Such carefully observed details and delicate perceptions of the way people behave in unfamiliar circumstances develop the characters apart from their social and political roles. Phoebe is the most active in the peace movement, and her interest indicates her character: high-minded, competent, sensitive. Her growth through the novel parallels the growth of many women in the last 15 years towards more independence, both from personal choice and circumstances. Daniel remains more traditional. He is troubled and irritated by change and disruption--he admires Phoebe for going to jail but is annoyed at the inconvenience--yet he opts for a kind of independence, too, when he decides to let go of his marriage.
Jenny is in many ways the most interesting and affecting character. After Joel leaves she sits in her old, unruly house letting things fall apart. Her furniture breaks and sags, she thinks about suicide and writes poetry on torn scraps of paper. In old New Yorkers "she studied pictures of Steuben glass and Mexican liqueur and dresses designed by Lilly Pulitzer and imagined herself living the kind of life that included those things and had nothing in it like runaway dogs or husbands or ceilings that dripped on her head." She can barely cope, and yet when it comes to the crunch she knows how to survive--she keeps her family going, and despite her guilt about Phoebe she holds onto Daniel. Like all the characters she has self-insight, enough to realize she does not welcome liberation. She needed "to be somebody's wife and to bake bread . . . and make love and write poetry. . . . If she had to put on tailored clothes and go every day to an office full of typewriters, she would die."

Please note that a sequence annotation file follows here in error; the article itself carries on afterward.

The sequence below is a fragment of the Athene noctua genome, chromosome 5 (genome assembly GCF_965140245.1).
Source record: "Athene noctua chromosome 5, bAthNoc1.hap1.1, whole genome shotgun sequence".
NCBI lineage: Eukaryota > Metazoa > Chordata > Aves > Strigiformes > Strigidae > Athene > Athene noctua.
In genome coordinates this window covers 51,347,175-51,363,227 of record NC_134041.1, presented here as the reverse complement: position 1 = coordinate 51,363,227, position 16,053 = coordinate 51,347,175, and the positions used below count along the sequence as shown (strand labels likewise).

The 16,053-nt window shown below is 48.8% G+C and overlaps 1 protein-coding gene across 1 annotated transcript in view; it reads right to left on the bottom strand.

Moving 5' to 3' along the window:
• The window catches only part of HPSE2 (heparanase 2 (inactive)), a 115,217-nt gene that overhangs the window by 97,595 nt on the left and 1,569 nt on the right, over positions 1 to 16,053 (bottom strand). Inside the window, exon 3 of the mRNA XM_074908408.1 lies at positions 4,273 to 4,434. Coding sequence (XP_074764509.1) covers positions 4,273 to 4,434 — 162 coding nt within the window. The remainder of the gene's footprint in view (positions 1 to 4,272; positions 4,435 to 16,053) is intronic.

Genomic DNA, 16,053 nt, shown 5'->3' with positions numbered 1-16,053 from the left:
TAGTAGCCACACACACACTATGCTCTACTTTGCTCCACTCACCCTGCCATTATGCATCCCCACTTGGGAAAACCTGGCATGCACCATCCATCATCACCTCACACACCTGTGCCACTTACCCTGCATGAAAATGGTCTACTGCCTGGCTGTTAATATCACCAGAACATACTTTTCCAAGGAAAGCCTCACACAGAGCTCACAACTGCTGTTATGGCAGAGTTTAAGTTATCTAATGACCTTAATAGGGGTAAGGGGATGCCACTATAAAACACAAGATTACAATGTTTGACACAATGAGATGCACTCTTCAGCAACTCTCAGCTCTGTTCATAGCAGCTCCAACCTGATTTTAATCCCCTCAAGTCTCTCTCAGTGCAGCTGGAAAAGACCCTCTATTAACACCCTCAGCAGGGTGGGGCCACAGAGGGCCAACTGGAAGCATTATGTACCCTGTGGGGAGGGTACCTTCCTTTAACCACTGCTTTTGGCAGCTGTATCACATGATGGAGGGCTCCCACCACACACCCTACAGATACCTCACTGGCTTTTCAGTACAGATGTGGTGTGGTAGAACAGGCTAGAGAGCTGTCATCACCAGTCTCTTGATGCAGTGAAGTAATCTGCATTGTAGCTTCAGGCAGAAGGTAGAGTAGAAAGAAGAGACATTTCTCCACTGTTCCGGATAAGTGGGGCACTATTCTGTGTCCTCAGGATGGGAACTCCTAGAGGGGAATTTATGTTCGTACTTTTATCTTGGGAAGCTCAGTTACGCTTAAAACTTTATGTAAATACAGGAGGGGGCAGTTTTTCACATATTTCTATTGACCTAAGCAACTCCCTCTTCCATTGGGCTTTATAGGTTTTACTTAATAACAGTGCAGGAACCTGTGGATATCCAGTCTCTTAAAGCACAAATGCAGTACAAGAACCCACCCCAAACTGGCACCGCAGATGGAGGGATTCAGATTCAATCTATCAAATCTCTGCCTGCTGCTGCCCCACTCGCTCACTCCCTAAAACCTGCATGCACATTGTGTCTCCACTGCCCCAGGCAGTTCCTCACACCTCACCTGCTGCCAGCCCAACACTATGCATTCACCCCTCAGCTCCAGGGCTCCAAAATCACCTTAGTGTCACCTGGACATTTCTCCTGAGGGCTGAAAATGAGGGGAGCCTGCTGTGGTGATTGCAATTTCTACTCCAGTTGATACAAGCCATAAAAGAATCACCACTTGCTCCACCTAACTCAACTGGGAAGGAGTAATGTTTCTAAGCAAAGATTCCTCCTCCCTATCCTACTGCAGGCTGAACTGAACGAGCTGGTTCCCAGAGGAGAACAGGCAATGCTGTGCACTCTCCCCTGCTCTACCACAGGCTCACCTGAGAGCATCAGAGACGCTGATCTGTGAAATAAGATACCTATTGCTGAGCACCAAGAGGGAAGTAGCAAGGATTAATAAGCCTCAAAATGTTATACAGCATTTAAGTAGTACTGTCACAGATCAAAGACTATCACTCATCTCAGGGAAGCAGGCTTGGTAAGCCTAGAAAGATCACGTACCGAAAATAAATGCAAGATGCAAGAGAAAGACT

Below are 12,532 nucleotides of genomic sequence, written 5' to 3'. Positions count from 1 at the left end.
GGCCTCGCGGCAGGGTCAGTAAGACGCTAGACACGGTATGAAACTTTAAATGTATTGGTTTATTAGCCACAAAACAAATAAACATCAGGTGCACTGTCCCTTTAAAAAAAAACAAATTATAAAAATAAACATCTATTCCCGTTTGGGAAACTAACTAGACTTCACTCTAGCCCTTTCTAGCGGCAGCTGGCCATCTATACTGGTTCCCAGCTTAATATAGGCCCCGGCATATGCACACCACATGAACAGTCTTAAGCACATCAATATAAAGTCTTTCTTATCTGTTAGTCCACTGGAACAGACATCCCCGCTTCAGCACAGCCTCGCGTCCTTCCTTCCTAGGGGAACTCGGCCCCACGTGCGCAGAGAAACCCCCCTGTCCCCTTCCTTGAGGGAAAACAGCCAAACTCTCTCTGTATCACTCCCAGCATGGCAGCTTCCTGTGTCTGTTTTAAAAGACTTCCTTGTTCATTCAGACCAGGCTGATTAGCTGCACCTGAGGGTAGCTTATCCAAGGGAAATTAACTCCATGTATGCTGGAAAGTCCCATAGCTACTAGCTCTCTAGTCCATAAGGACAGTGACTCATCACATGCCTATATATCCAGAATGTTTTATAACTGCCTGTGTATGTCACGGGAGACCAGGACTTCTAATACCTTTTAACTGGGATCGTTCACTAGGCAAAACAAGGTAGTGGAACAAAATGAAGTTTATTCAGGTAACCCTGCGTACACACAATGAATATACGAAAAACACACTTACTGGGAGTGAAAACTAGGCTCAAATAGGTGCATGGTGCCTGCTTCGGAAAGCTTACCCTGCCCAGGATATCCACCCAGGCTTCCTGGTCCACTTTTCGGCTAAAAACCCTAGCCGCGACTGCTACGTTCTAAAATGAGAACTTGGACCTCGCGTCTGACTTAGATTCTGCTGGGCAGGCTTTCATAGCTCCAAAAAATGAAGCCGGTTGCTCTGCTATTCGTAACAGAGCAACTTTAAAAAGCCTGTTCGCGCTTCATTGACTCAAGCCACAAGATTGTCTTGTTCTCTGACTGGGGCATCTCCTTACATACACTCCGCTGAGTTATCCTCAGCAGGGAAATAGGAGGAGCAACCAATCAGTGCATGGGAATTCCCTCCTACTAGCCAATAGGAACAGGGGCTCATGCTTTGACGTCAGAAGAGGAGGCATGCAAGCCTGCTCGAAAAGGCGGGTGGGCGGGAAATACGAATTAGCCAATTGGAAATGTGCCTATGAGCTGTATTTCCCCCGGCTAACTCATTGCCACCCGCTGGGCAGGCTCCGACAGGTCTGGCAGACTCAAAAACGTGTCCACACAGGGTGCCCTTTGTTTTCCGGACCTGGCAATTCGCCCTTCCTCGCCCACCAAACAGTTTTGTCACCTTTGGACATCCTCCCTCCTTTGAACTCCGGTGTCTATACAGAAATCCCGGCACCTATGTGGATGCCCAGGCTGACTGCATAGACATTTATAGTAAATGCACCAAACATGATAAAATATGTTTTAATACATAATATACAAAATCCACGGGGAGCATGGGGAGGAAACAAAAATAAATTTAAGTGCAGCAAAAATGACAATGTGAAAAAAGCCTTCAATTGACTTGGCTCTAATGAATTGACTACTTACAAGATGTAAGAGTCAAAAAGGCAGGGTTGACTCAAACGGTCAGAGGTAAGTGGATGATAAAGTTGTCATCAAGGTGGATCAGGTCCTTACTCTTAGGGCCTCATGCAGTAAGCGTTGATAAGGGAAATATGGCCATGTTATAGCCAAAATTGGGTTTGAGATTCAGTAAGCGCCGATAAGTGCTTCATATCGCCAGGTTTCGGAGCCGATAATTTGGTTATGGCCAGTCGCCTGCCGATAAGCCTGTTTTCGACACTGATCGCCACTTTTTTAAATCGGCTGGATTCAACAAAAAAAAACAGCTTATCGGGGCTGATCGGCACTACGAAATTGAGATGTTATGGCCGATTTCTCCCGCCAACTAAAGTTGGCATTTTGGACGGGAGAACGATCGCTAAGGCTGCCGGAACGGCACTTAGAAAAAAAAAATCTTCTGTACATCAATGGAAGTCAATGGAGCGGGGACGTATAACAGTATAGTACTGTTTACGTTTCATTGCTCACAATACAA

Daniel chooses Jenny precisely because she is needy and he responds to her disorder and her spontaneity with what he calls "joy." He insists that he still loves Phoebe as well, and finds himself annoyed with her for being upset. "He had truly thought a few times lately that she might almost be glad to hear about the new, joyful side of his life. . . . Now, looking at Phoebe's wet face and red eyes, he was disappointed." With an ironic twist, he becomes the aggrieved, in pain because of his guilt and concern for these two women. Phoebe keeps thinking some action of hers could revive their marriage, but in fact the affair has a strength of its own that has nothing to do with her. Daniel even blames Phoebe for not somehow divining the side he hides from her, turning her goodness into a fault.
Through all of this Phoebe remains relatively self-controlled. When she cries or gets excited Daniel cuts her off, so that there is a kind of safety valve in the book, keeping strong emotions within civilized bounds. At the climax, when Daniel leaves, he seems self-centered, Jenny weak; and Phoebe, with whom one's natural sympathies lie, is so admirable it is difficult to get close to her. In that sense, "Idle and Disorderly Persons" is something like Phoebe: intelligent and perceptive, but somewhat distant at times. It is a careful, cool and thought-provoking novel, warmer on reflection for its quiet observations of the way people behave in troubled times.